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Sessions asks 46 Obama-era U.S. attorneys to resign

(Repeats to more subscribers, no changes to headline or text) (adds New York Times reporting on Manhattan U.S. Attorney Preet Bharara; comment from Brooklyn U.S. attorney Robert Capers, paragraphs 2-8)

WASHINGTON, March 10 (Reuters) - U.S. Attorney General Jeff Sessions has asked the remaining 46 chief federal prosecutors left over from the Obama administration to resign "in order to ensure a uniform transition," the Justice Department said on Friday.

The New York Times reported that the request from Sessions included Manhattan U.S. Attorney Preet Bharara, who had been expected to stay on. The report cited a person familiar with the matter, and Bharara's office had no comment on it. The Manhattan office handles some of the most critical business and criminal cases passing through the federal judicial system.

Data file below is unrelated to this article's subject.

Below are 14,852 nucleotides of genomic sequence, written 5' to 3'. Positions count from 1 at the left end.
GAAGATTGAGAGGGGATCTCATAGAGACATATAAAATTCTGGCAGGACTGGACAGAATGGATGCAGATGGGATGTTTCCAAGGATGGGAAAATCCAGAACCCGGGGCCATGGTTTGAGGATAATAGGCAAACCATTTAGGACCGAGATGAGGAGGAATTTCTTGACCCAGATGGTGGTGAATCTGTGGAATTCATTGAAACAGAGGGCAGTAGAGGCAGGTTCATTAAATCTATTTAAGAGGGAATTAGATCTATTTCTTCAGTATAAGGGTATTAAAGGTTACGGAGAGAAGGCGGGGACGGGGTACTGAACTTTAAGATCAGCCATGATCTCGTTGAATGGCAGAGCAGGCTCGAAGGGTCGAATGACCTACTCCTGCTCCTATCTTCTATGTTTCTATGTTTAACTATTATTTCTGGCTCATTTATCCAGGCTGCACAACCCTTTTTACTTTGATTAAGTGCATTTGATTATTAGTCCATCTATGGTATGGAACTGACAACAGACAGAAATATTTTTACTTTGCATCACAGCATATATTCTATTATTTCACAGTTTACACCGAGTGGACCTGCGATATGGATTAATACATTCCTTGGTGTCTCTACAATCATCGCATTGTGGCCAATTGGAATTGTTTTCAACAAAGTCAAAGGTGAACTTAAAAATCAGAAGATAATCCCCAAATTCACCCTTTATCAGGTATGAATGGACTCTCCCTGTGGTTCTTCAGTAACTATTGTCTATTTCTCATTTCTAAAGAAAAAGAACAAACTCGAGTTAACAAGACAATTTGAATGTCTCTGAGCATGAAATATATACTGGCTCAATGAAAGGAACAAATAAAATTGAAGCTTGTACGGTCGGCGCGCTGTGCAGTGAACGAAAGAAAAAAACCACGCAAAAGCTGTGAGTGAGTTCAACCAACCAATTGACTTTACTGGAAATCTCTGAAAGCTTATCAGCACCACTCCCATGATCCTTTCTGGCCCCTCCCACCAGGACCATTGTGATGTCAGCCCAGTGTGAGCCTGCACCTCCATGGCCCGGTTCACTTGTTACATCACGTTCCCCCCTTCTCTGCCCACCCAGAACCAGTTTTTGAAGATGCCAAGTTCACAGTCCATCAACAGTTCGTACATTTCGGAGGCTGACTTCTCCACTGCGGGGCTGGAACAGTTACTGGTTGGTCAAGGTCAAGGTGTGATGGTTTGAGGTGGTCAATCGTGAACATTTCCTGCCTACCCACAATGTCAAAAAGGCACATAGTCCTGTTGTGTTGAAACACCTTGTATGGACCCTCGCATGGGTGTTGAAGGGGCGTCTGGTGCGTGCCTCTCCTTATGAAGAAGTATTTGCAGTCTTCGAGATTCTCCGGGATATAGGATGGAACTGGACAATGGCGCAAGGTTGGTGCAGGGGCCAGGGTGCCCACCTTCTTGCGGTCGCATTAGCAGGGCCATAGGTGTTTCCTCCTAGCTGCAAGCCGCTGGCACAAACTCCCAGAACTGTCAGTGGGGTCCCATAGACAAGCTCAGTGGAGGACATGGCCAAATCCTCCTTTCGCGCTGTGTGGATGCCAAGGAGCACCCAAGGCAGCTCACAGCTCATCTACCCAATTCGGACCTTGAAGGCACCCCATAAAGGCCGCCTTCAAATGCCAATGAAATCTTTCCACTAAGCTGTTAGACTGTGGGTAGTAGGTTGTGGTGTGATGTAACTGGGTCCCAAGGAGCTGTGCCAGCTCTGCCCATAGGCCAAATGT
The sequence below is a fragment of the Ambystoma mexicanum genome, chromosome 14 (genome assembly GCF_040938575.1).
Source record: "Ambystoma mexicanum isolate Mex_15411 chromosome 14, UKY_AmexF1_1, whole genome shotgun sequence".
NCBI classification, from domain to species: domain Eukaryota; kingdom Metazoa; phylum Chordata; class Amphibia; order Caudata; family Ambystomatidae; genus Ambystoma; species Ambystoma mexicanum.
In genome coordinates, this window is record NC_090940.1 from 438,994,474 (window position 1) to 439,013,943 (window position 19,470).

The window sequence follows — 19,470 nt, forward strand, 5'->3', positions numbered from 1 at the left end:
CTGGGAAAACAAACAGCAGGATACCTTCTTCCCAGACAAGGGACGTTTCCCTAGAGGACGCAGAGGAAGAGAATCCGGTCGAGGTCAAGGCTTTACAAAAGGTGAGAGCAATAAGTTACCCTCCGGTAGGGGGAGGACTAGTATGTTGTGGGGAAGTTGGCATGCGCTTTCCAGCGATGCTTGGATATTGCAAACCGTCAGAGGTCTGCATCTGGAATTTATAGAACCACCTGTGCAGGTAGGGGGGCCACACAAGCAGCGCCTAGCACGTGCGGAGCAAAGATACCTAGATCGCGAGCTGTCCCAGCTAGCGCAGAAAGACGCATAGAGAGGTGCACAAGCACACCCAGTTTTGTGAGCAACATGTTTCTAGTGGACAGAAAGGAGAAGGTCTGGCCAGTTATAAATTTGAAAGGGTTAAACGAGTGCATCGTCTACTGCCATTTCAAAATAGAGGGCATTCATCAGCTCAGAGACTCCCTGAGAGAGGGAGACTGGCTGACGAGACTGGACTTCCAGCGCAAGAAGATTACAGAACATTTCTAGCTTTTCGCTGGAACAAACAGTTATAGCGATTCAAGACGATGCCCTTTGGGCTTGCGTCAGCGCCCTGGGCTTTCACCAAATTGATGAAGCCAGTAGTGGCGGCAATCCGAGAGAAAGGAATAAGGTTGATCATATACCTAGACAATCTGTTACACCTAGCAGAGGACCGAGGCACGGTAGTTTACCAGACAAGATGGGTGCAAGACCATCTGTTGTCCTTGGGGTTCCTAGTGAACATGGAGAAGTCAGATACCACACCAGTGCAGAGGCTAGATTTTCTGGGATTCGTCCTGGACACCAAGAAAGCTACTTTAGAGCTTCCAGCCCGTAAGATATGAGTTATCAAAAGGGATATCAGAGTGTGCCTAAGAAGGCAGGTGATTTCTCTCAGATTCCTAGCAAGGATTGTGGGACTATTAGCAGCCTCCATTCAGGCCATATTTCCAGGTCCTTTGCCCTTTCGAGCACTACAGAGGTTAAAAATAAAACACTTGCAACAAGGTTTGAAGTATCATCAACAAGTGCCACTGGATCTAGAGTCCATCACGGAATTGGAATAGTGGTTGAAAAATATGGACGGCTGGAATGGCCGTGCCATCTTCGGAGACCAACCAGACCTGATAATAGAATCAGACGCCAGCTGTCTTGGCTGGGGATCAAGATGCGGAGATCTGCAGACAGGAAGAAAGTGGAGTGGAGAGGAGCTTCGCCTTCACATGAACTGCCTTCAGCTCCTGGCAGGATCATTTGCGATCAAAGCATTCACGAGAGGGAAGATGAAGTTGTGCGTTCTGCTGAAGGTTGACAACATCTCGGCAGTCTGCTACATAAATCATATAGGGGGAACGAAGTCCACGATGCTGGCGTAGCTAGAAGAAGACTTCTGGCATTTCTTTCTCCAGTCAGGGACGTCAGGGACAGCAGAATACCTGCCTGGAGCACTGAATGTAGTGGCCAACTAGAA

U.S. attorneys are political appointees, and the request from the Justice Department under President Donald Trump is part of a routine process, although not every new administration replaces all U.S. attorneys at once.

A law enforcement official said Bharara had expected to remain in his post. The official said Bharara had met with both Trump and Sessions and been advised that they wanted him to stay on as Manhattan U.S. Attorney.

The Justice Department statement said: "Until the new U.S. attorneys are confirmed, the dedicated career prosecutors in our U.S. attorney’s offices will continue the great work of the department in investigating, prosecuting, and deterring the most violent offenders.”

Robert Capers, U.S. Attorney in Brooklyn, issued a statement saying he had been asked to resign. He said Bridget Rohde, the chief assistant U.S. attorney in that office, would take over his role in an acting capacity.

"It has been my greatest honor to serve my country, New York City and the people of this district for almost 14 years, with the last 17 months serving as United States Attorney," Capers said.

(Reporting by Eric Walsh and Mark Hosenball in Washington and Nate Raymond in Boston, Editing by Eric Beech and David Gregorio)